The trial commissioner further found that the claimant testified that he had never injured his neck or had pain prior to July 28, 1999, and that he testified that he had never filed a workers’ compensation claim relating to his neck in 1990. To the contrary, the trial commissioner found that the claimant had in fact filed a notice of claim in 1990 which alleged a sprained neck injury. The trial commissioner also found that the human resources manager of the respondent employer testified that the claimant had filed over 20 workers’ compensation claims including a 1995 alleged neck injury. The trial commissioner concluded that the claimant did not sustain his burden of proof regarding his claim of an injury which arose out of and in the course of his employment. The trial commissioner specifically found that the claimant’s testimony was not credible regarding the mechanism of his injury and his prior neck conditions. Moreover, the trial commissioner concluded that if in fact an injury occurred on July 28, 1999, as alleged by the claimant, said injury was self limiting in nature and not a significant or substantial factor in the ensuing care and treatment of the claimant.
The determination of whether an injury arose out of and in the course of the employment requires a factual determination by the trial commissioner. O’Reilly v. General Dynamics Corp., 52 Conn. App. 813, 816 (1999); McDonough v. Connecticut Bank & Trust Co., 204 Conn. 104, 117 (1987). “In reviewing the factual determinations of the commissioner, the review [board’s] scope of review is limited. The review [board] may not disturb the conclusions that the commissioner draws from the facts found unless they result from an incorrect application of the law to the subordinate facts or from an inference illegally or unreasonably drawn from them.” Ferrara v. Hospital of St. Raphael, 54 Conn. App. 345, 351 (1999) (citations omitted). “Once the commissioner makes a factual finding, [we are] bound by that finding if there is evidence in the record to support it . . . .” Id., 349 (citations omitted).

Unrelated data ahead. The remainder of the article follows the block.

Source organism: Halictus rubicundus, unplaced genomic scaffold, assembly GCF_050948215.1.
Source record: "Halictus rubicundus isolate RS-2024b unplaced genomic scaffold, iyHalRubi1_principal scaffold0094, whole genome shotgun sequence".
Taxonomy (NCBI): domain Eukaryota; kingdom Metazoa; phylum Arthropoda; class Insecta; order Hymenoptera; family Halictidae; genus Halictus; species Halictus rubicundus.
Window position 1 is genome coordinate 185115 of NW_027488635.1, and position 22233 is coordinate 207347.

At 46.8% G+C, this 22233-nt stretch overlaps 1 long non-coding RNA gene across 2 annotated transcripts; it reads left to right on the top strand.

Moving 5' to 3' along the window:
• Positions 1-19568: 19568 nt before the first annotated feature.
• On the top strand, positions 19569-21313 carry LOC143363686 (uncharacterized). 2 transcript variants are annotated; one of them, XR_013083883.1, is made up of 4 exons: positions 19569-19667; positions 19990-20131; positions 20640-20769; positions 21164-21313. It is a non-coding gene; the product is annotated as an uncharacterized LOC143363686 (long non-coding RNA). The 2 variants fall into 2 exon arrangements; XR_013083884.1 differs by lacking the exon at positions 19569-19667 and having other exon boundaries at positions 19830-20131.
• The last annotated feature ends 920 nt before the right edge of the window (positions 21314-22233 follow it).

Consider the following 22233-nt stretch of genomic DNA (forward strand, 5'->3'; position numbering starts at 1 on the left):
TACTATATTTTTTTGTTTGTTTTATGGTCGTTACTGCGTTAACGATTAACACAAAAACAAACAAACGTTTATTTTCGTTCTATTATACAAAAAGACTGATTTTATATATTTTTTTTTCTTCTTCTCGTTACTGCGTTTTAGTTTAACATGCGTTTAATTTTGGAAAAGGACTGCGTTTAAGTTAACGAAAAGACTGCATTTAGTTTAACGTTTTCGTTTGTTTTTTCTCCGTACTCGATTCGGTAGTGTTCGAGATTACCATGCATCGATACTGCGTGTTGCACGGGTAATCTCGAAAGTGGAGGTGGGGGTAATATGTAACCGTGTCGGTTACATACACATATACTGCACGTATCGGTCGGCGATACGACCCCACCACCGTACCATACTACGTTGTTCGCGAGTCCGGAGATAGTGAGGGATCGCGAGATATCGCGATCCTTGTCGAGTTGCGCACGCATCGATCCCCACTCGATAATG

It is the trial commissioner’s duty and prerogative to weigh the credibility of the medical evidence and the testimony of the witnesses, including the claimant, and draw inferences based upon these impressions. Pallotto v. Blakeslee Prestress, Inc., 3651 CRB-3-97-7 (July 17, 1998); Webb v. Pfizer, Inc., 14 Conn. Workers’ Comp. Rev. Op. 69, 70, 1859 CRB-5-93-9 (May 12, 1995); see also Tartaglino v. Dept. of Correction, 55 Conn. App. 190, 195 (1999), cert. denied, 251 Conn. 929 (1999). The trial commissioner possesses the exclusive discretion to evaluate the credibility of the evidence, including both the testimony of lay witnesses and the opinions of medical professionals. Kish v. Nursing And Home Care, Inc., 47 Conn. App. 620, 627 (1998), aff’d, 248 Conn. 379 (1999). Accordingly, in this case, we may not disturb the trial commissioner’s determination regarding the claimant’s lack of credibility. Moreover, the record fully supports the trial commissioner’s alternative conclusion that the claimant’s alleged injury, if it did occur, was self limiting in nature and not a significant or substantial factor in the ensuing care and treatment of the claimant. See Hanzlik v. James Freccia Auto Body, 15 Conn. Workers’ Comp. Rev. Op. 2, 1984 CRB-7-94-3 (Nov. 1, 1995), aff’d, 43 Conn. App. 908 (1996)(per curiam).
The trial commissioner’s decision is affirmed.
Commissioners Donald H. Doyle, Jr. and Michael S. Miles concur.